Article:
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Urban Navigation: Helping to End Youth Violence in DelVal Communities

Kids are shooting kids.

In Philadelphia, the 2021 murders were the highest in decades—562. And as of Feb. 10, 55 people have been murdered this year. People point fingers at city officials and the state legislature, the police, and the schools. But who is doing something to help?

Enter Urban Navigation.

This new organization, founded by Don Jackson and Hameen Diggins, is stepping up to get kids on the right track and keep them there. Already operating in Philadelphia, they are in talks with the City of Chester, Collingdale, Upper Darby, and Ardmore to bring Urban Navigation to the suburbs.

Jackson, a founder of the Philadelphia Technician Training Institute, said the technical school is for students 18 and older and teaches them skills to get good-paying jobs.

Don Jackson (left) and Hameen Diggins

But with the rising crime rate, he decided that younger kids needed guidance and to learn some skills, too.

“There’s a rise in all the gun activity,” said Jackson. “So what we did was we started looking at younger kids, and what we understand is getting to them while they’re still at the stage that they haven’t graduated to the next level of stuff.”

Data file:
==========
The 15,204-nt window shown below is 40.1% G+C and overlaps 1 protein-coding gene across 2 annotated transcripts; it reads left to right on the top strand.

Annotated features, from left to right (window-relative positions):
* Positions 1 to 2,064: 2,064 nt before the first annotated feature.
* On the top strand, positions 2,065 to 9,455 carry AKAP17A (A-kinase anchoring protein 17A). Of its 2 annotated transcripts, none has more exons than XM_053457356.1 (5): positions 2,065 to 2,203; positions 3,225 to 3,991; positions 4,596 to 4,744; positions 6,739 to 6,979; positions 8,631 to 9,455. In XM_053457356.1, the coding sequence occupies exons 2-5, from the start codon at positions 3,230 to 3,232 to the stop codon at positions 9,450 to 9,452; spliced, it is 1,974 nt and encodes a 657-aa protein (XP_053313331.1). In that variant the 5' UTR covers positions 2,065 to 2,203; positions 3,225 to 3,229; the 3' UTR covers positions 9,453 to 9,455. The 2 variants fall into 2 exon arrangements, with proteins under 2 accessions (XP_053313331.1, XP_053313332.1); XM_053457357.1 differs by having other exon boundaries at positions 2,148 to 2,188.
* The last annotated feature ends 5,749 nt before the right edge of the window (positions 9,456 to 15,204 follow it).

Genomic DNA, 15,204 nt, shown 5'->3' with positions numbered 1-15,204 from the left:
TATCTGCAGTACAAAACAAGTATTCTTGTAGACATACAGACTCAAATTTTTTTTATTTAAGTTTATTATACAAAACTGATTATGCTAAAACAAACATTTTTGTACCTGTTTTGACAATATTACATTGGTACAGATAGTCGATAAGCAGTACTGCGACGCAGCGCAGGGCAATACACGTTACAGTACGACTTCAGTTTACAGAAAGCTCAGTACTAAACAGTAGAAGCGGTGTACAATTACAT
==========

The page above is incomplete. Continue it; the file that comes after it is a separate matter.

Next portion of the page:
Urban Navigation teaches kids technical skills, like fixing their bicycles, fixing small motor machines like dirt bikes or ATVs, and gun safety.

“You know, they’re riding down the street, doing wheelies or whatnot, and kids are very much into bicycles,” he said. “Just peddling, 50 kids peddling.”

Jackson said they have also worked to get groups of young ATV riders that plague Philadelphia streets into areas where it is safe and legal to ride those vehicles. They use “media, music, videography…everything that basically attracts our youth. And social media. We developed a virtual reality platform.”

“We give them conflict resolution training,” said Jackson.

Diggins said, “We saw the need when it came to the youth culture, to give them a voice. So we knew how to help them.”

Diggins’ own experiences of being raised in foster care and group homes help him relate to the underprivileged kids, he said. He survived a difficult childhood and is now a nurse, a photographer, a DJ, and a certified life coach.

“Gun violence is out of control,” said Diggins. “We give them a reason not to shoot, to give them an alternative by having gun safety education.”

The kids already have guns, he said. “We focus on the value of life. We have to give youth a reason not to shoot each other. If they value themselves, they value others.”

“There is a lot of misplaced anger,” Diggins said. “We try to give them a different way to look at things.”

“A lot of this is them trying to be seen,” he said.

Urban Navigation has programs for kids from 8 to 19.

If their parents are not present in kids’ lives, through dads abandoning the family or mothers on drugs, “the street becomes the parent,” and the kids join gangs. Urban Navigation combats that by offering positive activities, he said.